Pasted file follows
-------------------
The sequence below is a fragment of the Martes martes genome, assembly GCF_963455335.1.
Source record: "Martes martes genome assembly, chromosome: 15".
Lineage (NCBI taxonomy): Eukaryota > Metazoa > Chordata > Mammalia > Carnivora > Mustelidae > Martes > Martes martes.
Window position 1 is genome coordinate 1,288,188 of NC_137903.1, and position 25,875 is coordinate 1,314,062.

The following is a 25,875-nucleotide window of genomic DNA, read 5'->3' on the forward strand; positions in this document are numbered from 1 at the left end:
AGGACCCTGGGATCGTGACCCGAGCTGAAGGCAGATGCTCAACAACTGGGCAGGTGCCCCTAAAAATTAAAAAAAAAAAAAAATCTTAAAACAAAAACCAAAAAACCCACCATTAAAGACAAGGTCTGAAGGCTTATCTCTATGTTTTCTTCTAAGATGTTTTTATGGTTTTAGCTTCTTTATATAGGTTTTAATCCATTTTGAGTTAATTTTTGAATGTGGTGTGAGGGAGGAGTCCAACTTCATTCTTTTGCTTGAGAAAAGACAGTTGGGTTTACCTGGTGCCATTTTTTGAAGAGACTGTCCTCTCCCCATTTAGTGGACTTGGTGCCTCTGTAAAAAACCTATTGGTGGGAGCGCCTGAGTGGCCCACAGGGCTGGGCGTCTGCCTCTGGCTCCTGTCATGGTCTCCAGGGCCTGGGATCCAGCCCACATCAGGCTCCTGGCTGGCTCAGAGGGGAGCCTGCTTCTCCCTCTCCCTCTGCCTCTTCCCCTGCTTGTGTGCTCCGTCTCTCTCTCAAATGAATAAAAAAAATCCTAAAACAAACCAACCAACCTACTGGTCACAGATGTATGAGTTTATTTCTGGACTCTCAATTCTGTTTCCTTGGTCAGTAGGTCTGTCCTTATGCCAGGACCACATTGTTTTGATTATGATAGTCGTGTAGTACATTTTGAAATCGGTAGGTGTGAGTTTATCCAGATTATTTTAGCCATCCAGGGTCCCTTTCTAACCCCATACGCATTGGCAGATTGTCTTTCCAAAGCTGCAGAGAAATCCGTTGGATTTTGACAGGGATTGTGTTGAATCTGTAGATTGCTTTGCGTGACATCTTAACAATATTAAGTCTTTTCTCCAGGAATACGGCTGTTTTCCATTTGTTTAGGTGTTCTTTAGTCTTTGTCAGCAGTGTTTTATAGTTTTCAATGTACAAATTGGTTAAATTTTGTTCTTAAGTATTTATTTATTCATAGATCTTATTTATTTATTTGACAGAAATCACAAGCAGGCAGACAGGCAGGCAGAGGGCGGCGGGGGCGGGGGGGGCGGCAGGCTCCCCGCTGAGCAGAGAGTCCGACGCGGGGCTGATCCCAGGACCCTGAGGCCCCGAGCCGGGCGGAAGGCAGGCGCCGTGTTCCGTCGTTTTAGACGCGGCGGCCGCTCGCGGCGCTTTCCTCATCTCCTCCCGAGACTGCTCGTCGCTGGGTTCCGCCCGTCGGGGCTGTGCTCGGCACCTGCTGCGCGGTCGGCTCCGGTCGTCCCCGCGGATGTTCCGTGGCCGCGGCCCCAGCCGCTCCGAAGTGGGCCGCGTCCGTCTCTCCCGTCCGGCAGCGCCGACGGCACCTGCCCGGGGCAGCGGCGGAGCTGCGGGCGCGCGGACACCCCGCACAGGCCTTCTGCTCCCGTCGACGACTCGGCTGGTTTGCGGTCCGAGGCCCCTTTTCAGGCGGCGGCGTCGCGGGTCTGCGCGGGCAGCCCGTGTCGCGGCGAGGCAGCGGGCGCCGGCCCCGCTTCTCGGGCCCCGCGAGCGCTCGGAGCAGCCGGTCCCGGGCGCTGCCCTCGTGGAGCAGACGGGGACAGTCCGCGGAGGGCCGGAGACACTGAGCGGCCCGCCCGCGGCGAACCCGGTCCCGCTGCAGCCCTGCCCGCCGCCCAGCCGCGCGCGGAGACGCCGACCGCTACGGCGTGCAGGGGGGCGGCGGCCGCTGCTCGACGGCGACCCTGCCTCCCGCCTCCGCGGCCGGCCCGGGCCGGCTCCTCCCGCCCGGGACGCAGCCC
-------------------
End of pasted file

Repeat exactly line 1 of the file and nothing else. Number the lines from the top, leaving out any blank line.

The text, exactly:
The sequence below is a fragment of the Martes martes genome, assembly GCF_963455335.1.